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Answers for Visitors


This small informational site was put together by Americans living and studying in Thessaloniki for the benefit of pilgrims visiting Thessaloniki and the Holy Mountain.


It is by no means complete. Those who have been to Greece before will already know that reliable information is both difficult to come by and constantly changing. The information contained herein represents only the latest information we have. Please also see the disclaimer.


If you run into wrong numbers, unhelpful clerks, and a general lack of coherency—well, welcome to Greece! Our advice is to be persistent and assertive—it is not rude. American ideas of 'meekness' and 'politeness' will not get you far here.


The guide is meant to answer the most basic and frequently asked questions of pilgrims, for the sanity of those studying here. Since pilgrims are coming here on vacation, it is easy to forget that the Americans living here have full schedules of classes, work, child-rearing, etc. Our hope is that this guide will answer the most basic questions, so that we may use our free moments to help with complications.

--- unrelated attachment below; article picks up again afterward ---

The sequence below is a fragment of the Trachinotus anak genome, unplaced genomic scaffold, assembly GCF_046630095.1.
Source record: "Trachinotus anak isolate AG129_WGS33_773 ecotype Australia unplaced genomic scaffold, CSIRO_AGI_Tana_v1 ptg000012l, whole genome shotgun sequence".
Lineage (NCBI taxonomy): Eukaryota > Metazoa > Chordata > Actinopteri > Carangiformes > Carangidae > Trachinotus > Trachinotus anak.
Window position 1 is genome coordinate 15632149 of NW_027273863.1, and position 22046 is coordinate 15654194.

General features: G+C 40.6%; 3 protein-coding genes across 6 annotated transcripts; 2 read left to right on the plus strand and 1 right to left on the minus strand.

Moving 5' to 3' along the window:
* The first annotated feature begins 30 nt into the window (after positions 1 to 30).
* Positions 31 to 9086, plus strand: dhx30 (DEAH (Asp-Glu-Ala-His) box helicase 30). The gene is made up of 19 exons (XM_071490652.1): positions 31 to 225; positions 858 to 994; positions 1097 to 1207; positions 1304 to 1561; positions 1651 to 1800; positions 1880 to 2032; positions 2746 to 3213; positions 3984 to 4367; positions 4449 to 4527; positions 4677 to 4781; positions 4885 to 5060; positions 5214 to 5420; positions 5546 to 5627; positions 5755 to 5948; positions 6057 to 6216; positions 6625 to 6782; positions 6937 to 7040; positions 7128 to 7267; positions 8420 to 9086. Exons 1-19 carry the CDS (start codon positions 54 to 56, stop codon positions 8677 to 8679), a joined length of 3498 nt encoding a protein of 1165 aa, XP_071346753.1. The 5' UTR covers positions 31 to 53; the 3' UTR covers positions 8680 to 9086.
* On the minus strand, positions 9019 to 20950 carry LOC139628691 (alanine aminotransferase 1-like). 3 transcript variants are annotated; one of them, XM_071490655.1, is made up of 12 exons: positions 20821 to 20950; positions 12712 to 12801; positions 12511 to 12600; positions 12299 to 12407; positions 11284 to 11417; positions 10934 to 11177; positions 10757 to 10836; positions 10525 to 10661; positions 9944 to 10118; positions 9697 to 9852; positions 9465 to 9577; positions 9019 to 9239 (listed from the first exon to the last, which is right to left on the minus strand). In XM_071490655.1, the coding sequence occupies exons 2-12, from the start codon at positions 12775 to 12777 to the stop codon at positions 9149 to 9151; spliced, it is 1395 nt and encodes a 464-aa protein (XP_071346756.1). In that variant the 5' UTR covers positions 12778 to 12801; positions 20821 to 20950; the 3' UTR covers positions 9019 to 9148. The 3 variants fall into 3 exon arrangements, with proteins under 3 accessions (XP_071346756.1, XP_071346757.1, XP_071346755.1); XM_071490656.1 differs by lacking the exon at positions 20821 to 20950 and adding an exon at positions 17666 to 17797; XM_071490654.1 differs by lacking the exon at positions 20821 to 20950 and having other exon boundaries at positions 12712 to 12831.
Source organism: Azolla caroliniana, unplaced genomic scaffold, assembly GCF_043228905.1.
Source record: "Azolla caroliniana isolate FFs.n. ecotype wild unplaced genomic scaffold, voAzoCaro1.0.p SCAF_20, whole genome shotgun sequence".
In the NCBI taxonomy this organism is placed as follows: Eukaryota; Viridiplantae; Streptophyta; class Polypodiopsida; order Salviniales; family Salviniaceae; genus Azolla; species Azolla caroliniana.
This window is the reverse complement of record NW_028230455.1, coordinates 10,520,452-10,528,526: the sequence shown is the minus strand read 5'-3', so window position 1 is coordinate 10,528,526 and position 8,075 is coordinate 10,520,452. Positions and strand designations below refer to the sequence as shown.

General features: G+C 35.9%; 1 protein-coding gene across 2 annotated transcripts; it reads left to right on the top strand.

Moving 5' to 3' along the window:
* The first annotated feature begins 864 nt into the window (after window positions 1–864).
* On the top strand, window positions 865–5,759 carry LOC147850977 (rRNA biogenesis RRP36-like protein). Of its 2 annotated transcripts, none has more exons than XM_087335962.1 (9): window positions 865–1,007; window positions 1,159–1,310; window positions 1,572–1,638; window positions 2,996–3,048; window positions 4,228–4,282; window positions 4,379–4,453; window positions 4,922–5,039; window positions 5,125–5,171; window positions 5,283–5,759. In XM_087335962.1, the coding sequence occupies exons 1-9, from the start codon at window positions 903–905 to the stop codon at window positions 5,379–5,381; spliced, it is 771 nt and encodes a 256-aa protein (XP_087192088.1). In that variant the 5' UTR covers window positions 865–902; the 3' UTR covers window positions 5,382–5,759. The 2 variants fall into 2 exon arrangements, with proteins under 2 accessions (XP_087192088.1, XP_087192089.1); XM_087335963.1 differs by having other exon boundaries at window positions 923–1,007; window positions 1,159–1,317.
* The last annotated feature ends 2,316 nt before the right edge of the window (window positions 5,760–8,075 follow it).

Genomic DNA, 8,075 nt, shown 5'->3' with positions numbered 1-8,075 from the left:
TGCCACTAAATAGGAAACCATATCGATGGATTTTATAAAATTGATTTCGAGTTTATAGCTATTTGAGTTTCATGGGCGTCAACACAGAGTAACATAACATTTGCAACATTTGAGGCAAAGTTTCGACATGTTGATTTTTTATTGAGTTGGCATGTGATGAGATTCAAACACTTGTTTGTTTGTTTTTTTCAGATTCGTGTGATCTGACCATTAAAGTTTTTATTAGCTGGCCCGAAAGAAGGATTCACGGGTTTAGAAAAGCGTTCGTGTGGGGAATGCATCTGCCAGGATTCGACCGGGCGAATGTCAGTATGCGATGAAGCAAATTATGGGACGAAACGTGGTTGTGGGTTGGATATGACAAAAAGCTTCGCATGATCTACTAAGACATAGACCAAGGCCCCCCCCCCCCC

Enjoy the blessing of your Greek experience, however God works it out for you. It will almost certainly not be exactly as you planned!


The current date in Greece: 

The current time: 




Where's the best place to get plane tickets?


Orbitz has produced good results, along with Expedia and Kayak. Currently, tickets range anywhere between say $800-$1500, depending on the time of year. Remember that Christmas and summer will be expensive times. If you can find a ticket for less than $1000, it's probably a good deal.


It is possible to fly into Athens or Sofia, Bulgaria, but you'll have about a five-hour commute either way, plus the hassle of figuring out how to get you (and your baggage) from the airport to the train or bus station. From Athens, I would recommend taking the Express Train (about 35 Euros one-way; 4-5 hours). I believe the train leaves about 8 AM daily. From Sofia, I would recommend the bus (about 35 Euros round-trip, 5-6 hours). I believe the bus leaves around 3:30 PM daily.


Be aware of weight restrictions on your luggage. These are fairly generous for itineraries booked from America to Europe, but are much more limited in the case of inter-european travel. If you are checking your luggage all the way through to Greece (or to Sofia if you are taking a bus for the last leg of your journey), the more generous allowances will apply, even if you have a layover within Europe. But if you have bought your tickets from America to somewhere in Europe, and then from that place to Greece, independently of each other -- that is, if you will have to pick up and re-check your luggage inside Europe -- the lower, European allowances will apply to your second flight and you should expect to be fined if you are overweight. This can be very expensive, even if you are only overweight by a little.